Caspase-3 is a protease that participates in cell apoptosis. It cleaves actomyosin in myofibrillar complexes and generates the 14 kDa actin fragment. Caspase-3 activation accelerates protein degradation in muscles. Elevated levels of 14 kDa actin fragment were revealed in muscle biopsies obtained from patients diagnosed with ESRD on maintenance HD or from those who had suffered a burn injury. The higher levels of 14 kDa actin fragment revealed active muscle wasting in patients with catabolic conditions and suggested that levels of the 14 kDa actin fragment can be used as a biomarker of muscle protein degradation [13, 14].
2.3. Insulin, Insulin-Like Growth Factor-1, and Insulin Resistance
Insulin is a major regulator in the modulation of protein synthesis and degradation in skeletal muscle. The metabolic effect of insulin on muscle protein turnover is characterized by suppression of protein degradation in a phosphatidylinositol 3-kinase (PI3K)/Akt-dependent pathway. Insulin binds to the insulin receptor (IR) on the cell membrane and activates the internal tyrosine kinase activity in cytosol. The insulin receptor substrate (IRS) proteins in cytosol are phosphorylated by activated IR. PI3K consists of p85 regulatory and p110 catalytic subunits and becomes an activated enzyme after binding to the phosphorylated IRS proteins. The activated PI3K catalyzes the production of phosphatidylinositol (3,4,5) triphosphate, which activates the serine kinase Akt by phosphorylation. Phosphorylated-Akt (p-Akt) affects a variety of regulators involved in metabolic processes in skeletal muscle. Decreased p-Akt activity stimulates the expression of E3 conjugating enzymes, atrogin-1/MAFbx, and MuRF1 in muscles. Activated IRS also activates the MEK/ERK mitogen-activated protein (MAP) kinase pathway, which is involved in the regulation of many critical biological processes, including cell proliferation, differentiation, and death [12, 15].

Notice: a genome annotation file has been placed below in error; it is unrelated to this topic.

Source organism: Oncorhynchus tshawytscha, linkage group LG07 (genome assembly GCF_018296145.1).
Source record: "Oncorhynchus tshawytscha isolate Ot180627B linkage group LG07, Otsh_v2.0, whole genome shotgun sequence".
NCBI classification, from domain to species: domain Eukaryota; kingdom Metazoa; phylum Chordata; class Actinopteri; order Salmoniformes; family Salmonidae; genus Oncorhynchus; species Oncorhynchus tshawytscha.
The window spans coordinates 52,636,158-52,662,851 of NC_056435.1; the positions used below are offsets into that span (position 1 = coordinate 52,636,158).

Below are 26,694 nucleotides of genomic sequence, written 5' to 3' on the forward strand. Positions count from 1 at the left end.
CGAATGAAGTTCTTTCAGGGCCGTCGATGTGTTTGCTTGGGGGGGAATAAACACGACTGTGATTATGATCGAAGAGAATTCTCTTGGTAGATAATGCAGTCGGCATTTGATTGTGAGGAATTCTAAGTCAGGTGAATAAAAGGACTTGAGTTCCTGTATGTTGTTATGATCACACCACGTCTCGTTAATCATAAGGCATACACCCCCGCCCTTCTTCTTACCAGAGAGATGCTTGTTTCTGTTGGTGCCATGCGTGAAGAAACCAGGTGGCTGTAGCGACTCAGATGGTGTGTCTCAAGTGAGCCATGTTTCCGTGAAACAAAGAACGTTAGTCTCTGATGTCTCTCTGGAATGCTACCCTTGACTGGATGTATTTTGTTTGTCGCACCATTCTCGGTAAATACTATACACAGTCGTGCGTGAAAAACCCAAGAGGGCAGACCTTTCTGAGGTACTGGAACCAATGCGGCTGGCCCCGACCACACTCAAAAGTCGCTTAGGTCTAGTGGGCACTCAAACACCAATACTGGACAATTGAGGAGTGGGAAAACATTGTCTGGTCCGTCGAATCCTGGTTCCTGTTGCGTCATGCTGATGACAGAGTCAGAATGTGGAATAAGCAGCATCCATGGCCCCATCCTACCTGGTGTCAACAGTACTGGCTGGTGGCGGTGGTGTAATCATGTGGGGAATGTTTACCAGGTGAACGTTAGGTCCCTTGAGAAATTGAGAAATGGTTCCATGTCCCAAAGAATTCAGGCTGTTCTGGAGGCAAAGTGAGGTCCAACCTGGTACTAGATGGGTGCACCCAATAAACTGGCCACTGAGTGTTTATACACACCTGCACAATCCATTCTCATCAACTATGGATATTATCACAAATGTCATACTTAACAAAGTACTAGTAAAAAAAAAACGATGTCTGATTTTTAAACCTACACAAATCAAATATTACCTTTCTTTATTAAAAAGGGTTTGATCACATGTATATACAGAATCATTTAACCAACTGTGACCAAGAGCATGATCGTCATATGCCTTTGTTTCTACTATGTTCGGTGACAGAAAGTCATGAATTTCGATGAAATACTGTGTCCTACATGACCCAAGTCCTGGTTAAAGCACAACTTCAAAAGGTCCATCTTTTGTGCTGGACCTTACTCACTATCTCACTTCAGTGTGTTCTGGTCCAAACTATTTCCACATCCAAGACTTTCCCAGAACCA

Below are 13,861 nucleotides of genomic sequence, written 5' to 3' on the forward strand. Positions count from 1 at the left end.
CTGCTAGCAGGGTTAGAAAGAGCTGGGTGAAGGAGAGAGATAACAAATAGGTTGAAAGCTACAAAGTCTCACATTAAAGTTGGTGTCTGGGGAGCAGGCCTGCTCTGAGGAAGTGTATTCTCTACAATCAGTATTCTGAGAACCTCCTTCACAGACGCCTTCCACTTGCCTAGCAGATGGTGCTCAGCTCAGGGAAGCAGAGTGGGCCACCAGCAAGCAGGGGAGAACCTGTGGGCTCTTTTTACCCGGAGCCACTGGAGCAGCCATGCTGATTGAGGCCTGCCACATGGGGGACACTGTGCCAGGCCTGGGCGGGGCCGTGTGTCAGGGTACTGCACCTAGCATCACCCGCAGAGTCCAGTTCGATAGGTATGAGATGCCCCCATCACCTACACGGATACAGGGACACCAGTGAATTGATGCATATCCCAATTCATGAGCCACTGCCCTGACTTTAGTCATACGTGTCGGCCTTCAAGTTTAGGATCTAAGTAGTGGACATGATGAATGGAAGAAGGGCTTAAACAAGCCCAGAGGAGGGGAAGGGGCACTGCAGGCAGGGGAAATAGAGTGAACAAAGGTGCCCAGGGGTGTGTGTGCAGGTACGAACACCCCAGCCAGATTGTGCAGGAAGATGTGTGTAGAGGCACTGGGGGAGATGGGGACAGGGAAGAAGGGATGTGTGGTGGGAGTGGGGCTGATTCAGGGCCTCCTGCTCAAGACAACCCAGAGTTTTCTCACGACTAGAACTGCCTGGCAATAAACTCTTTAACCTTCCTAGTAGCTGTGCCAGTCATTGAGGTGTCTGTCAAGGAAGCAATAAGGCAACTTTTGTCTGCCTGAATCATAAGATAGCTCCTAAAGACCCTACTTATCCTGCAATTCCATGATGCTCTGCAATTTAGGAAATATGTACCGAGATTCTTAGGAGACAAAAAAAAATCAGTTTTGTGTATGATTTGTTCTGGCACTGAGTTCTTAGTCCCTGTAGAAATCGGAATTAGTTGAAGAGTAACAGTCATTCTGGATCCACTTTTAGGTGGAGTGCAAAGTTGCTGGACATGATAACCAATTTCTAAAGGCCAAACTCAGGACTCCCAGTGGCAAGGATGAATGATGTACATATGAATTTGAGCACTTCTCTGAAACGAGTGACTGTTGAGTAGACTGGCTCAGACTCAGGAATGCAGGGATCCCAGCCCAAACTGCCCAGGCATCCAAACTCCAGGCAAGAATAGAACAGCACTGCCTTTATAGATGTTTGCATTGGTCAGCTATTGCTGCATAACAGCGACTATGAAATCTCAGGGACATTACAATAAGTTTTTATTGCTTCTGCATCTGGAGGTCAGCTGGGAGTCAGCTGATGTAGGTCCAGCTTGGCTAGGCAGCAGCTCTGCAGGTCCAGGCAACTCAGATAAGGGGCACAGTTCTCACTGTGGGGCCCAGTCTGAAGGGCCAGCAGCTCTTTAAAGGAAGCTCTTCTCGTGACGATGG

Insulin resistance leads to impaired insulin/IGF-1 signaling in skeletal muscle. Impaired insulin/IGF-1 signaling results in a decreased level of p-Akt in the muscle, which causes suppression of the PI3K/Akt pathway and muscle protein degradation. Accumulating evidence has demonstrated accelerated activation of the caspase-3 proteolytic pathway and a decreased level of p-Akt in the skeletal muscle in patients exhibiting insulin resistance, excess angiotensin II, inflammation, acidosis, and CKD [16, 17]. It has been well established that patients diagnosed with CKD suffer increased insulin resistance, which may contribute to muscle wasting .
Inflammation is also a major consequence of both CKD and HD, and numerous inflammatory mediators have been proven to modulate insulin-related signaling pathways in skeletal muscle. Inflammatory factors such as tumor necrosis factor-α (TNF-α) suppress insulin receptor signaling through the inhibition and degradation of IRS in skeletal muscle . In addition, TNF-α activates caspase-3 and NF-κB, which stimulates UPS activation, leading to muscle wasting [14, 20].
The kidney normally excretes cortisol and its water soluble metabolites, and elevated serum cortisol levels have been reported in CKD patients because of the prolonged serum half-life of cortisol in advanced renal failure . Glucocorticoids activate the glucocorticoid receptors, which can directly bind to the p85 subunit of PI3K, leading to muscle wasting by suppression of p-Akt. In addition, increased levels of the p85 subunit have been reported in CKD patients [22, 23]. Glucocorticoids also induce upregulation of UPS, atrogin-1, and MuRF1, which may lead to muscle protein degradation .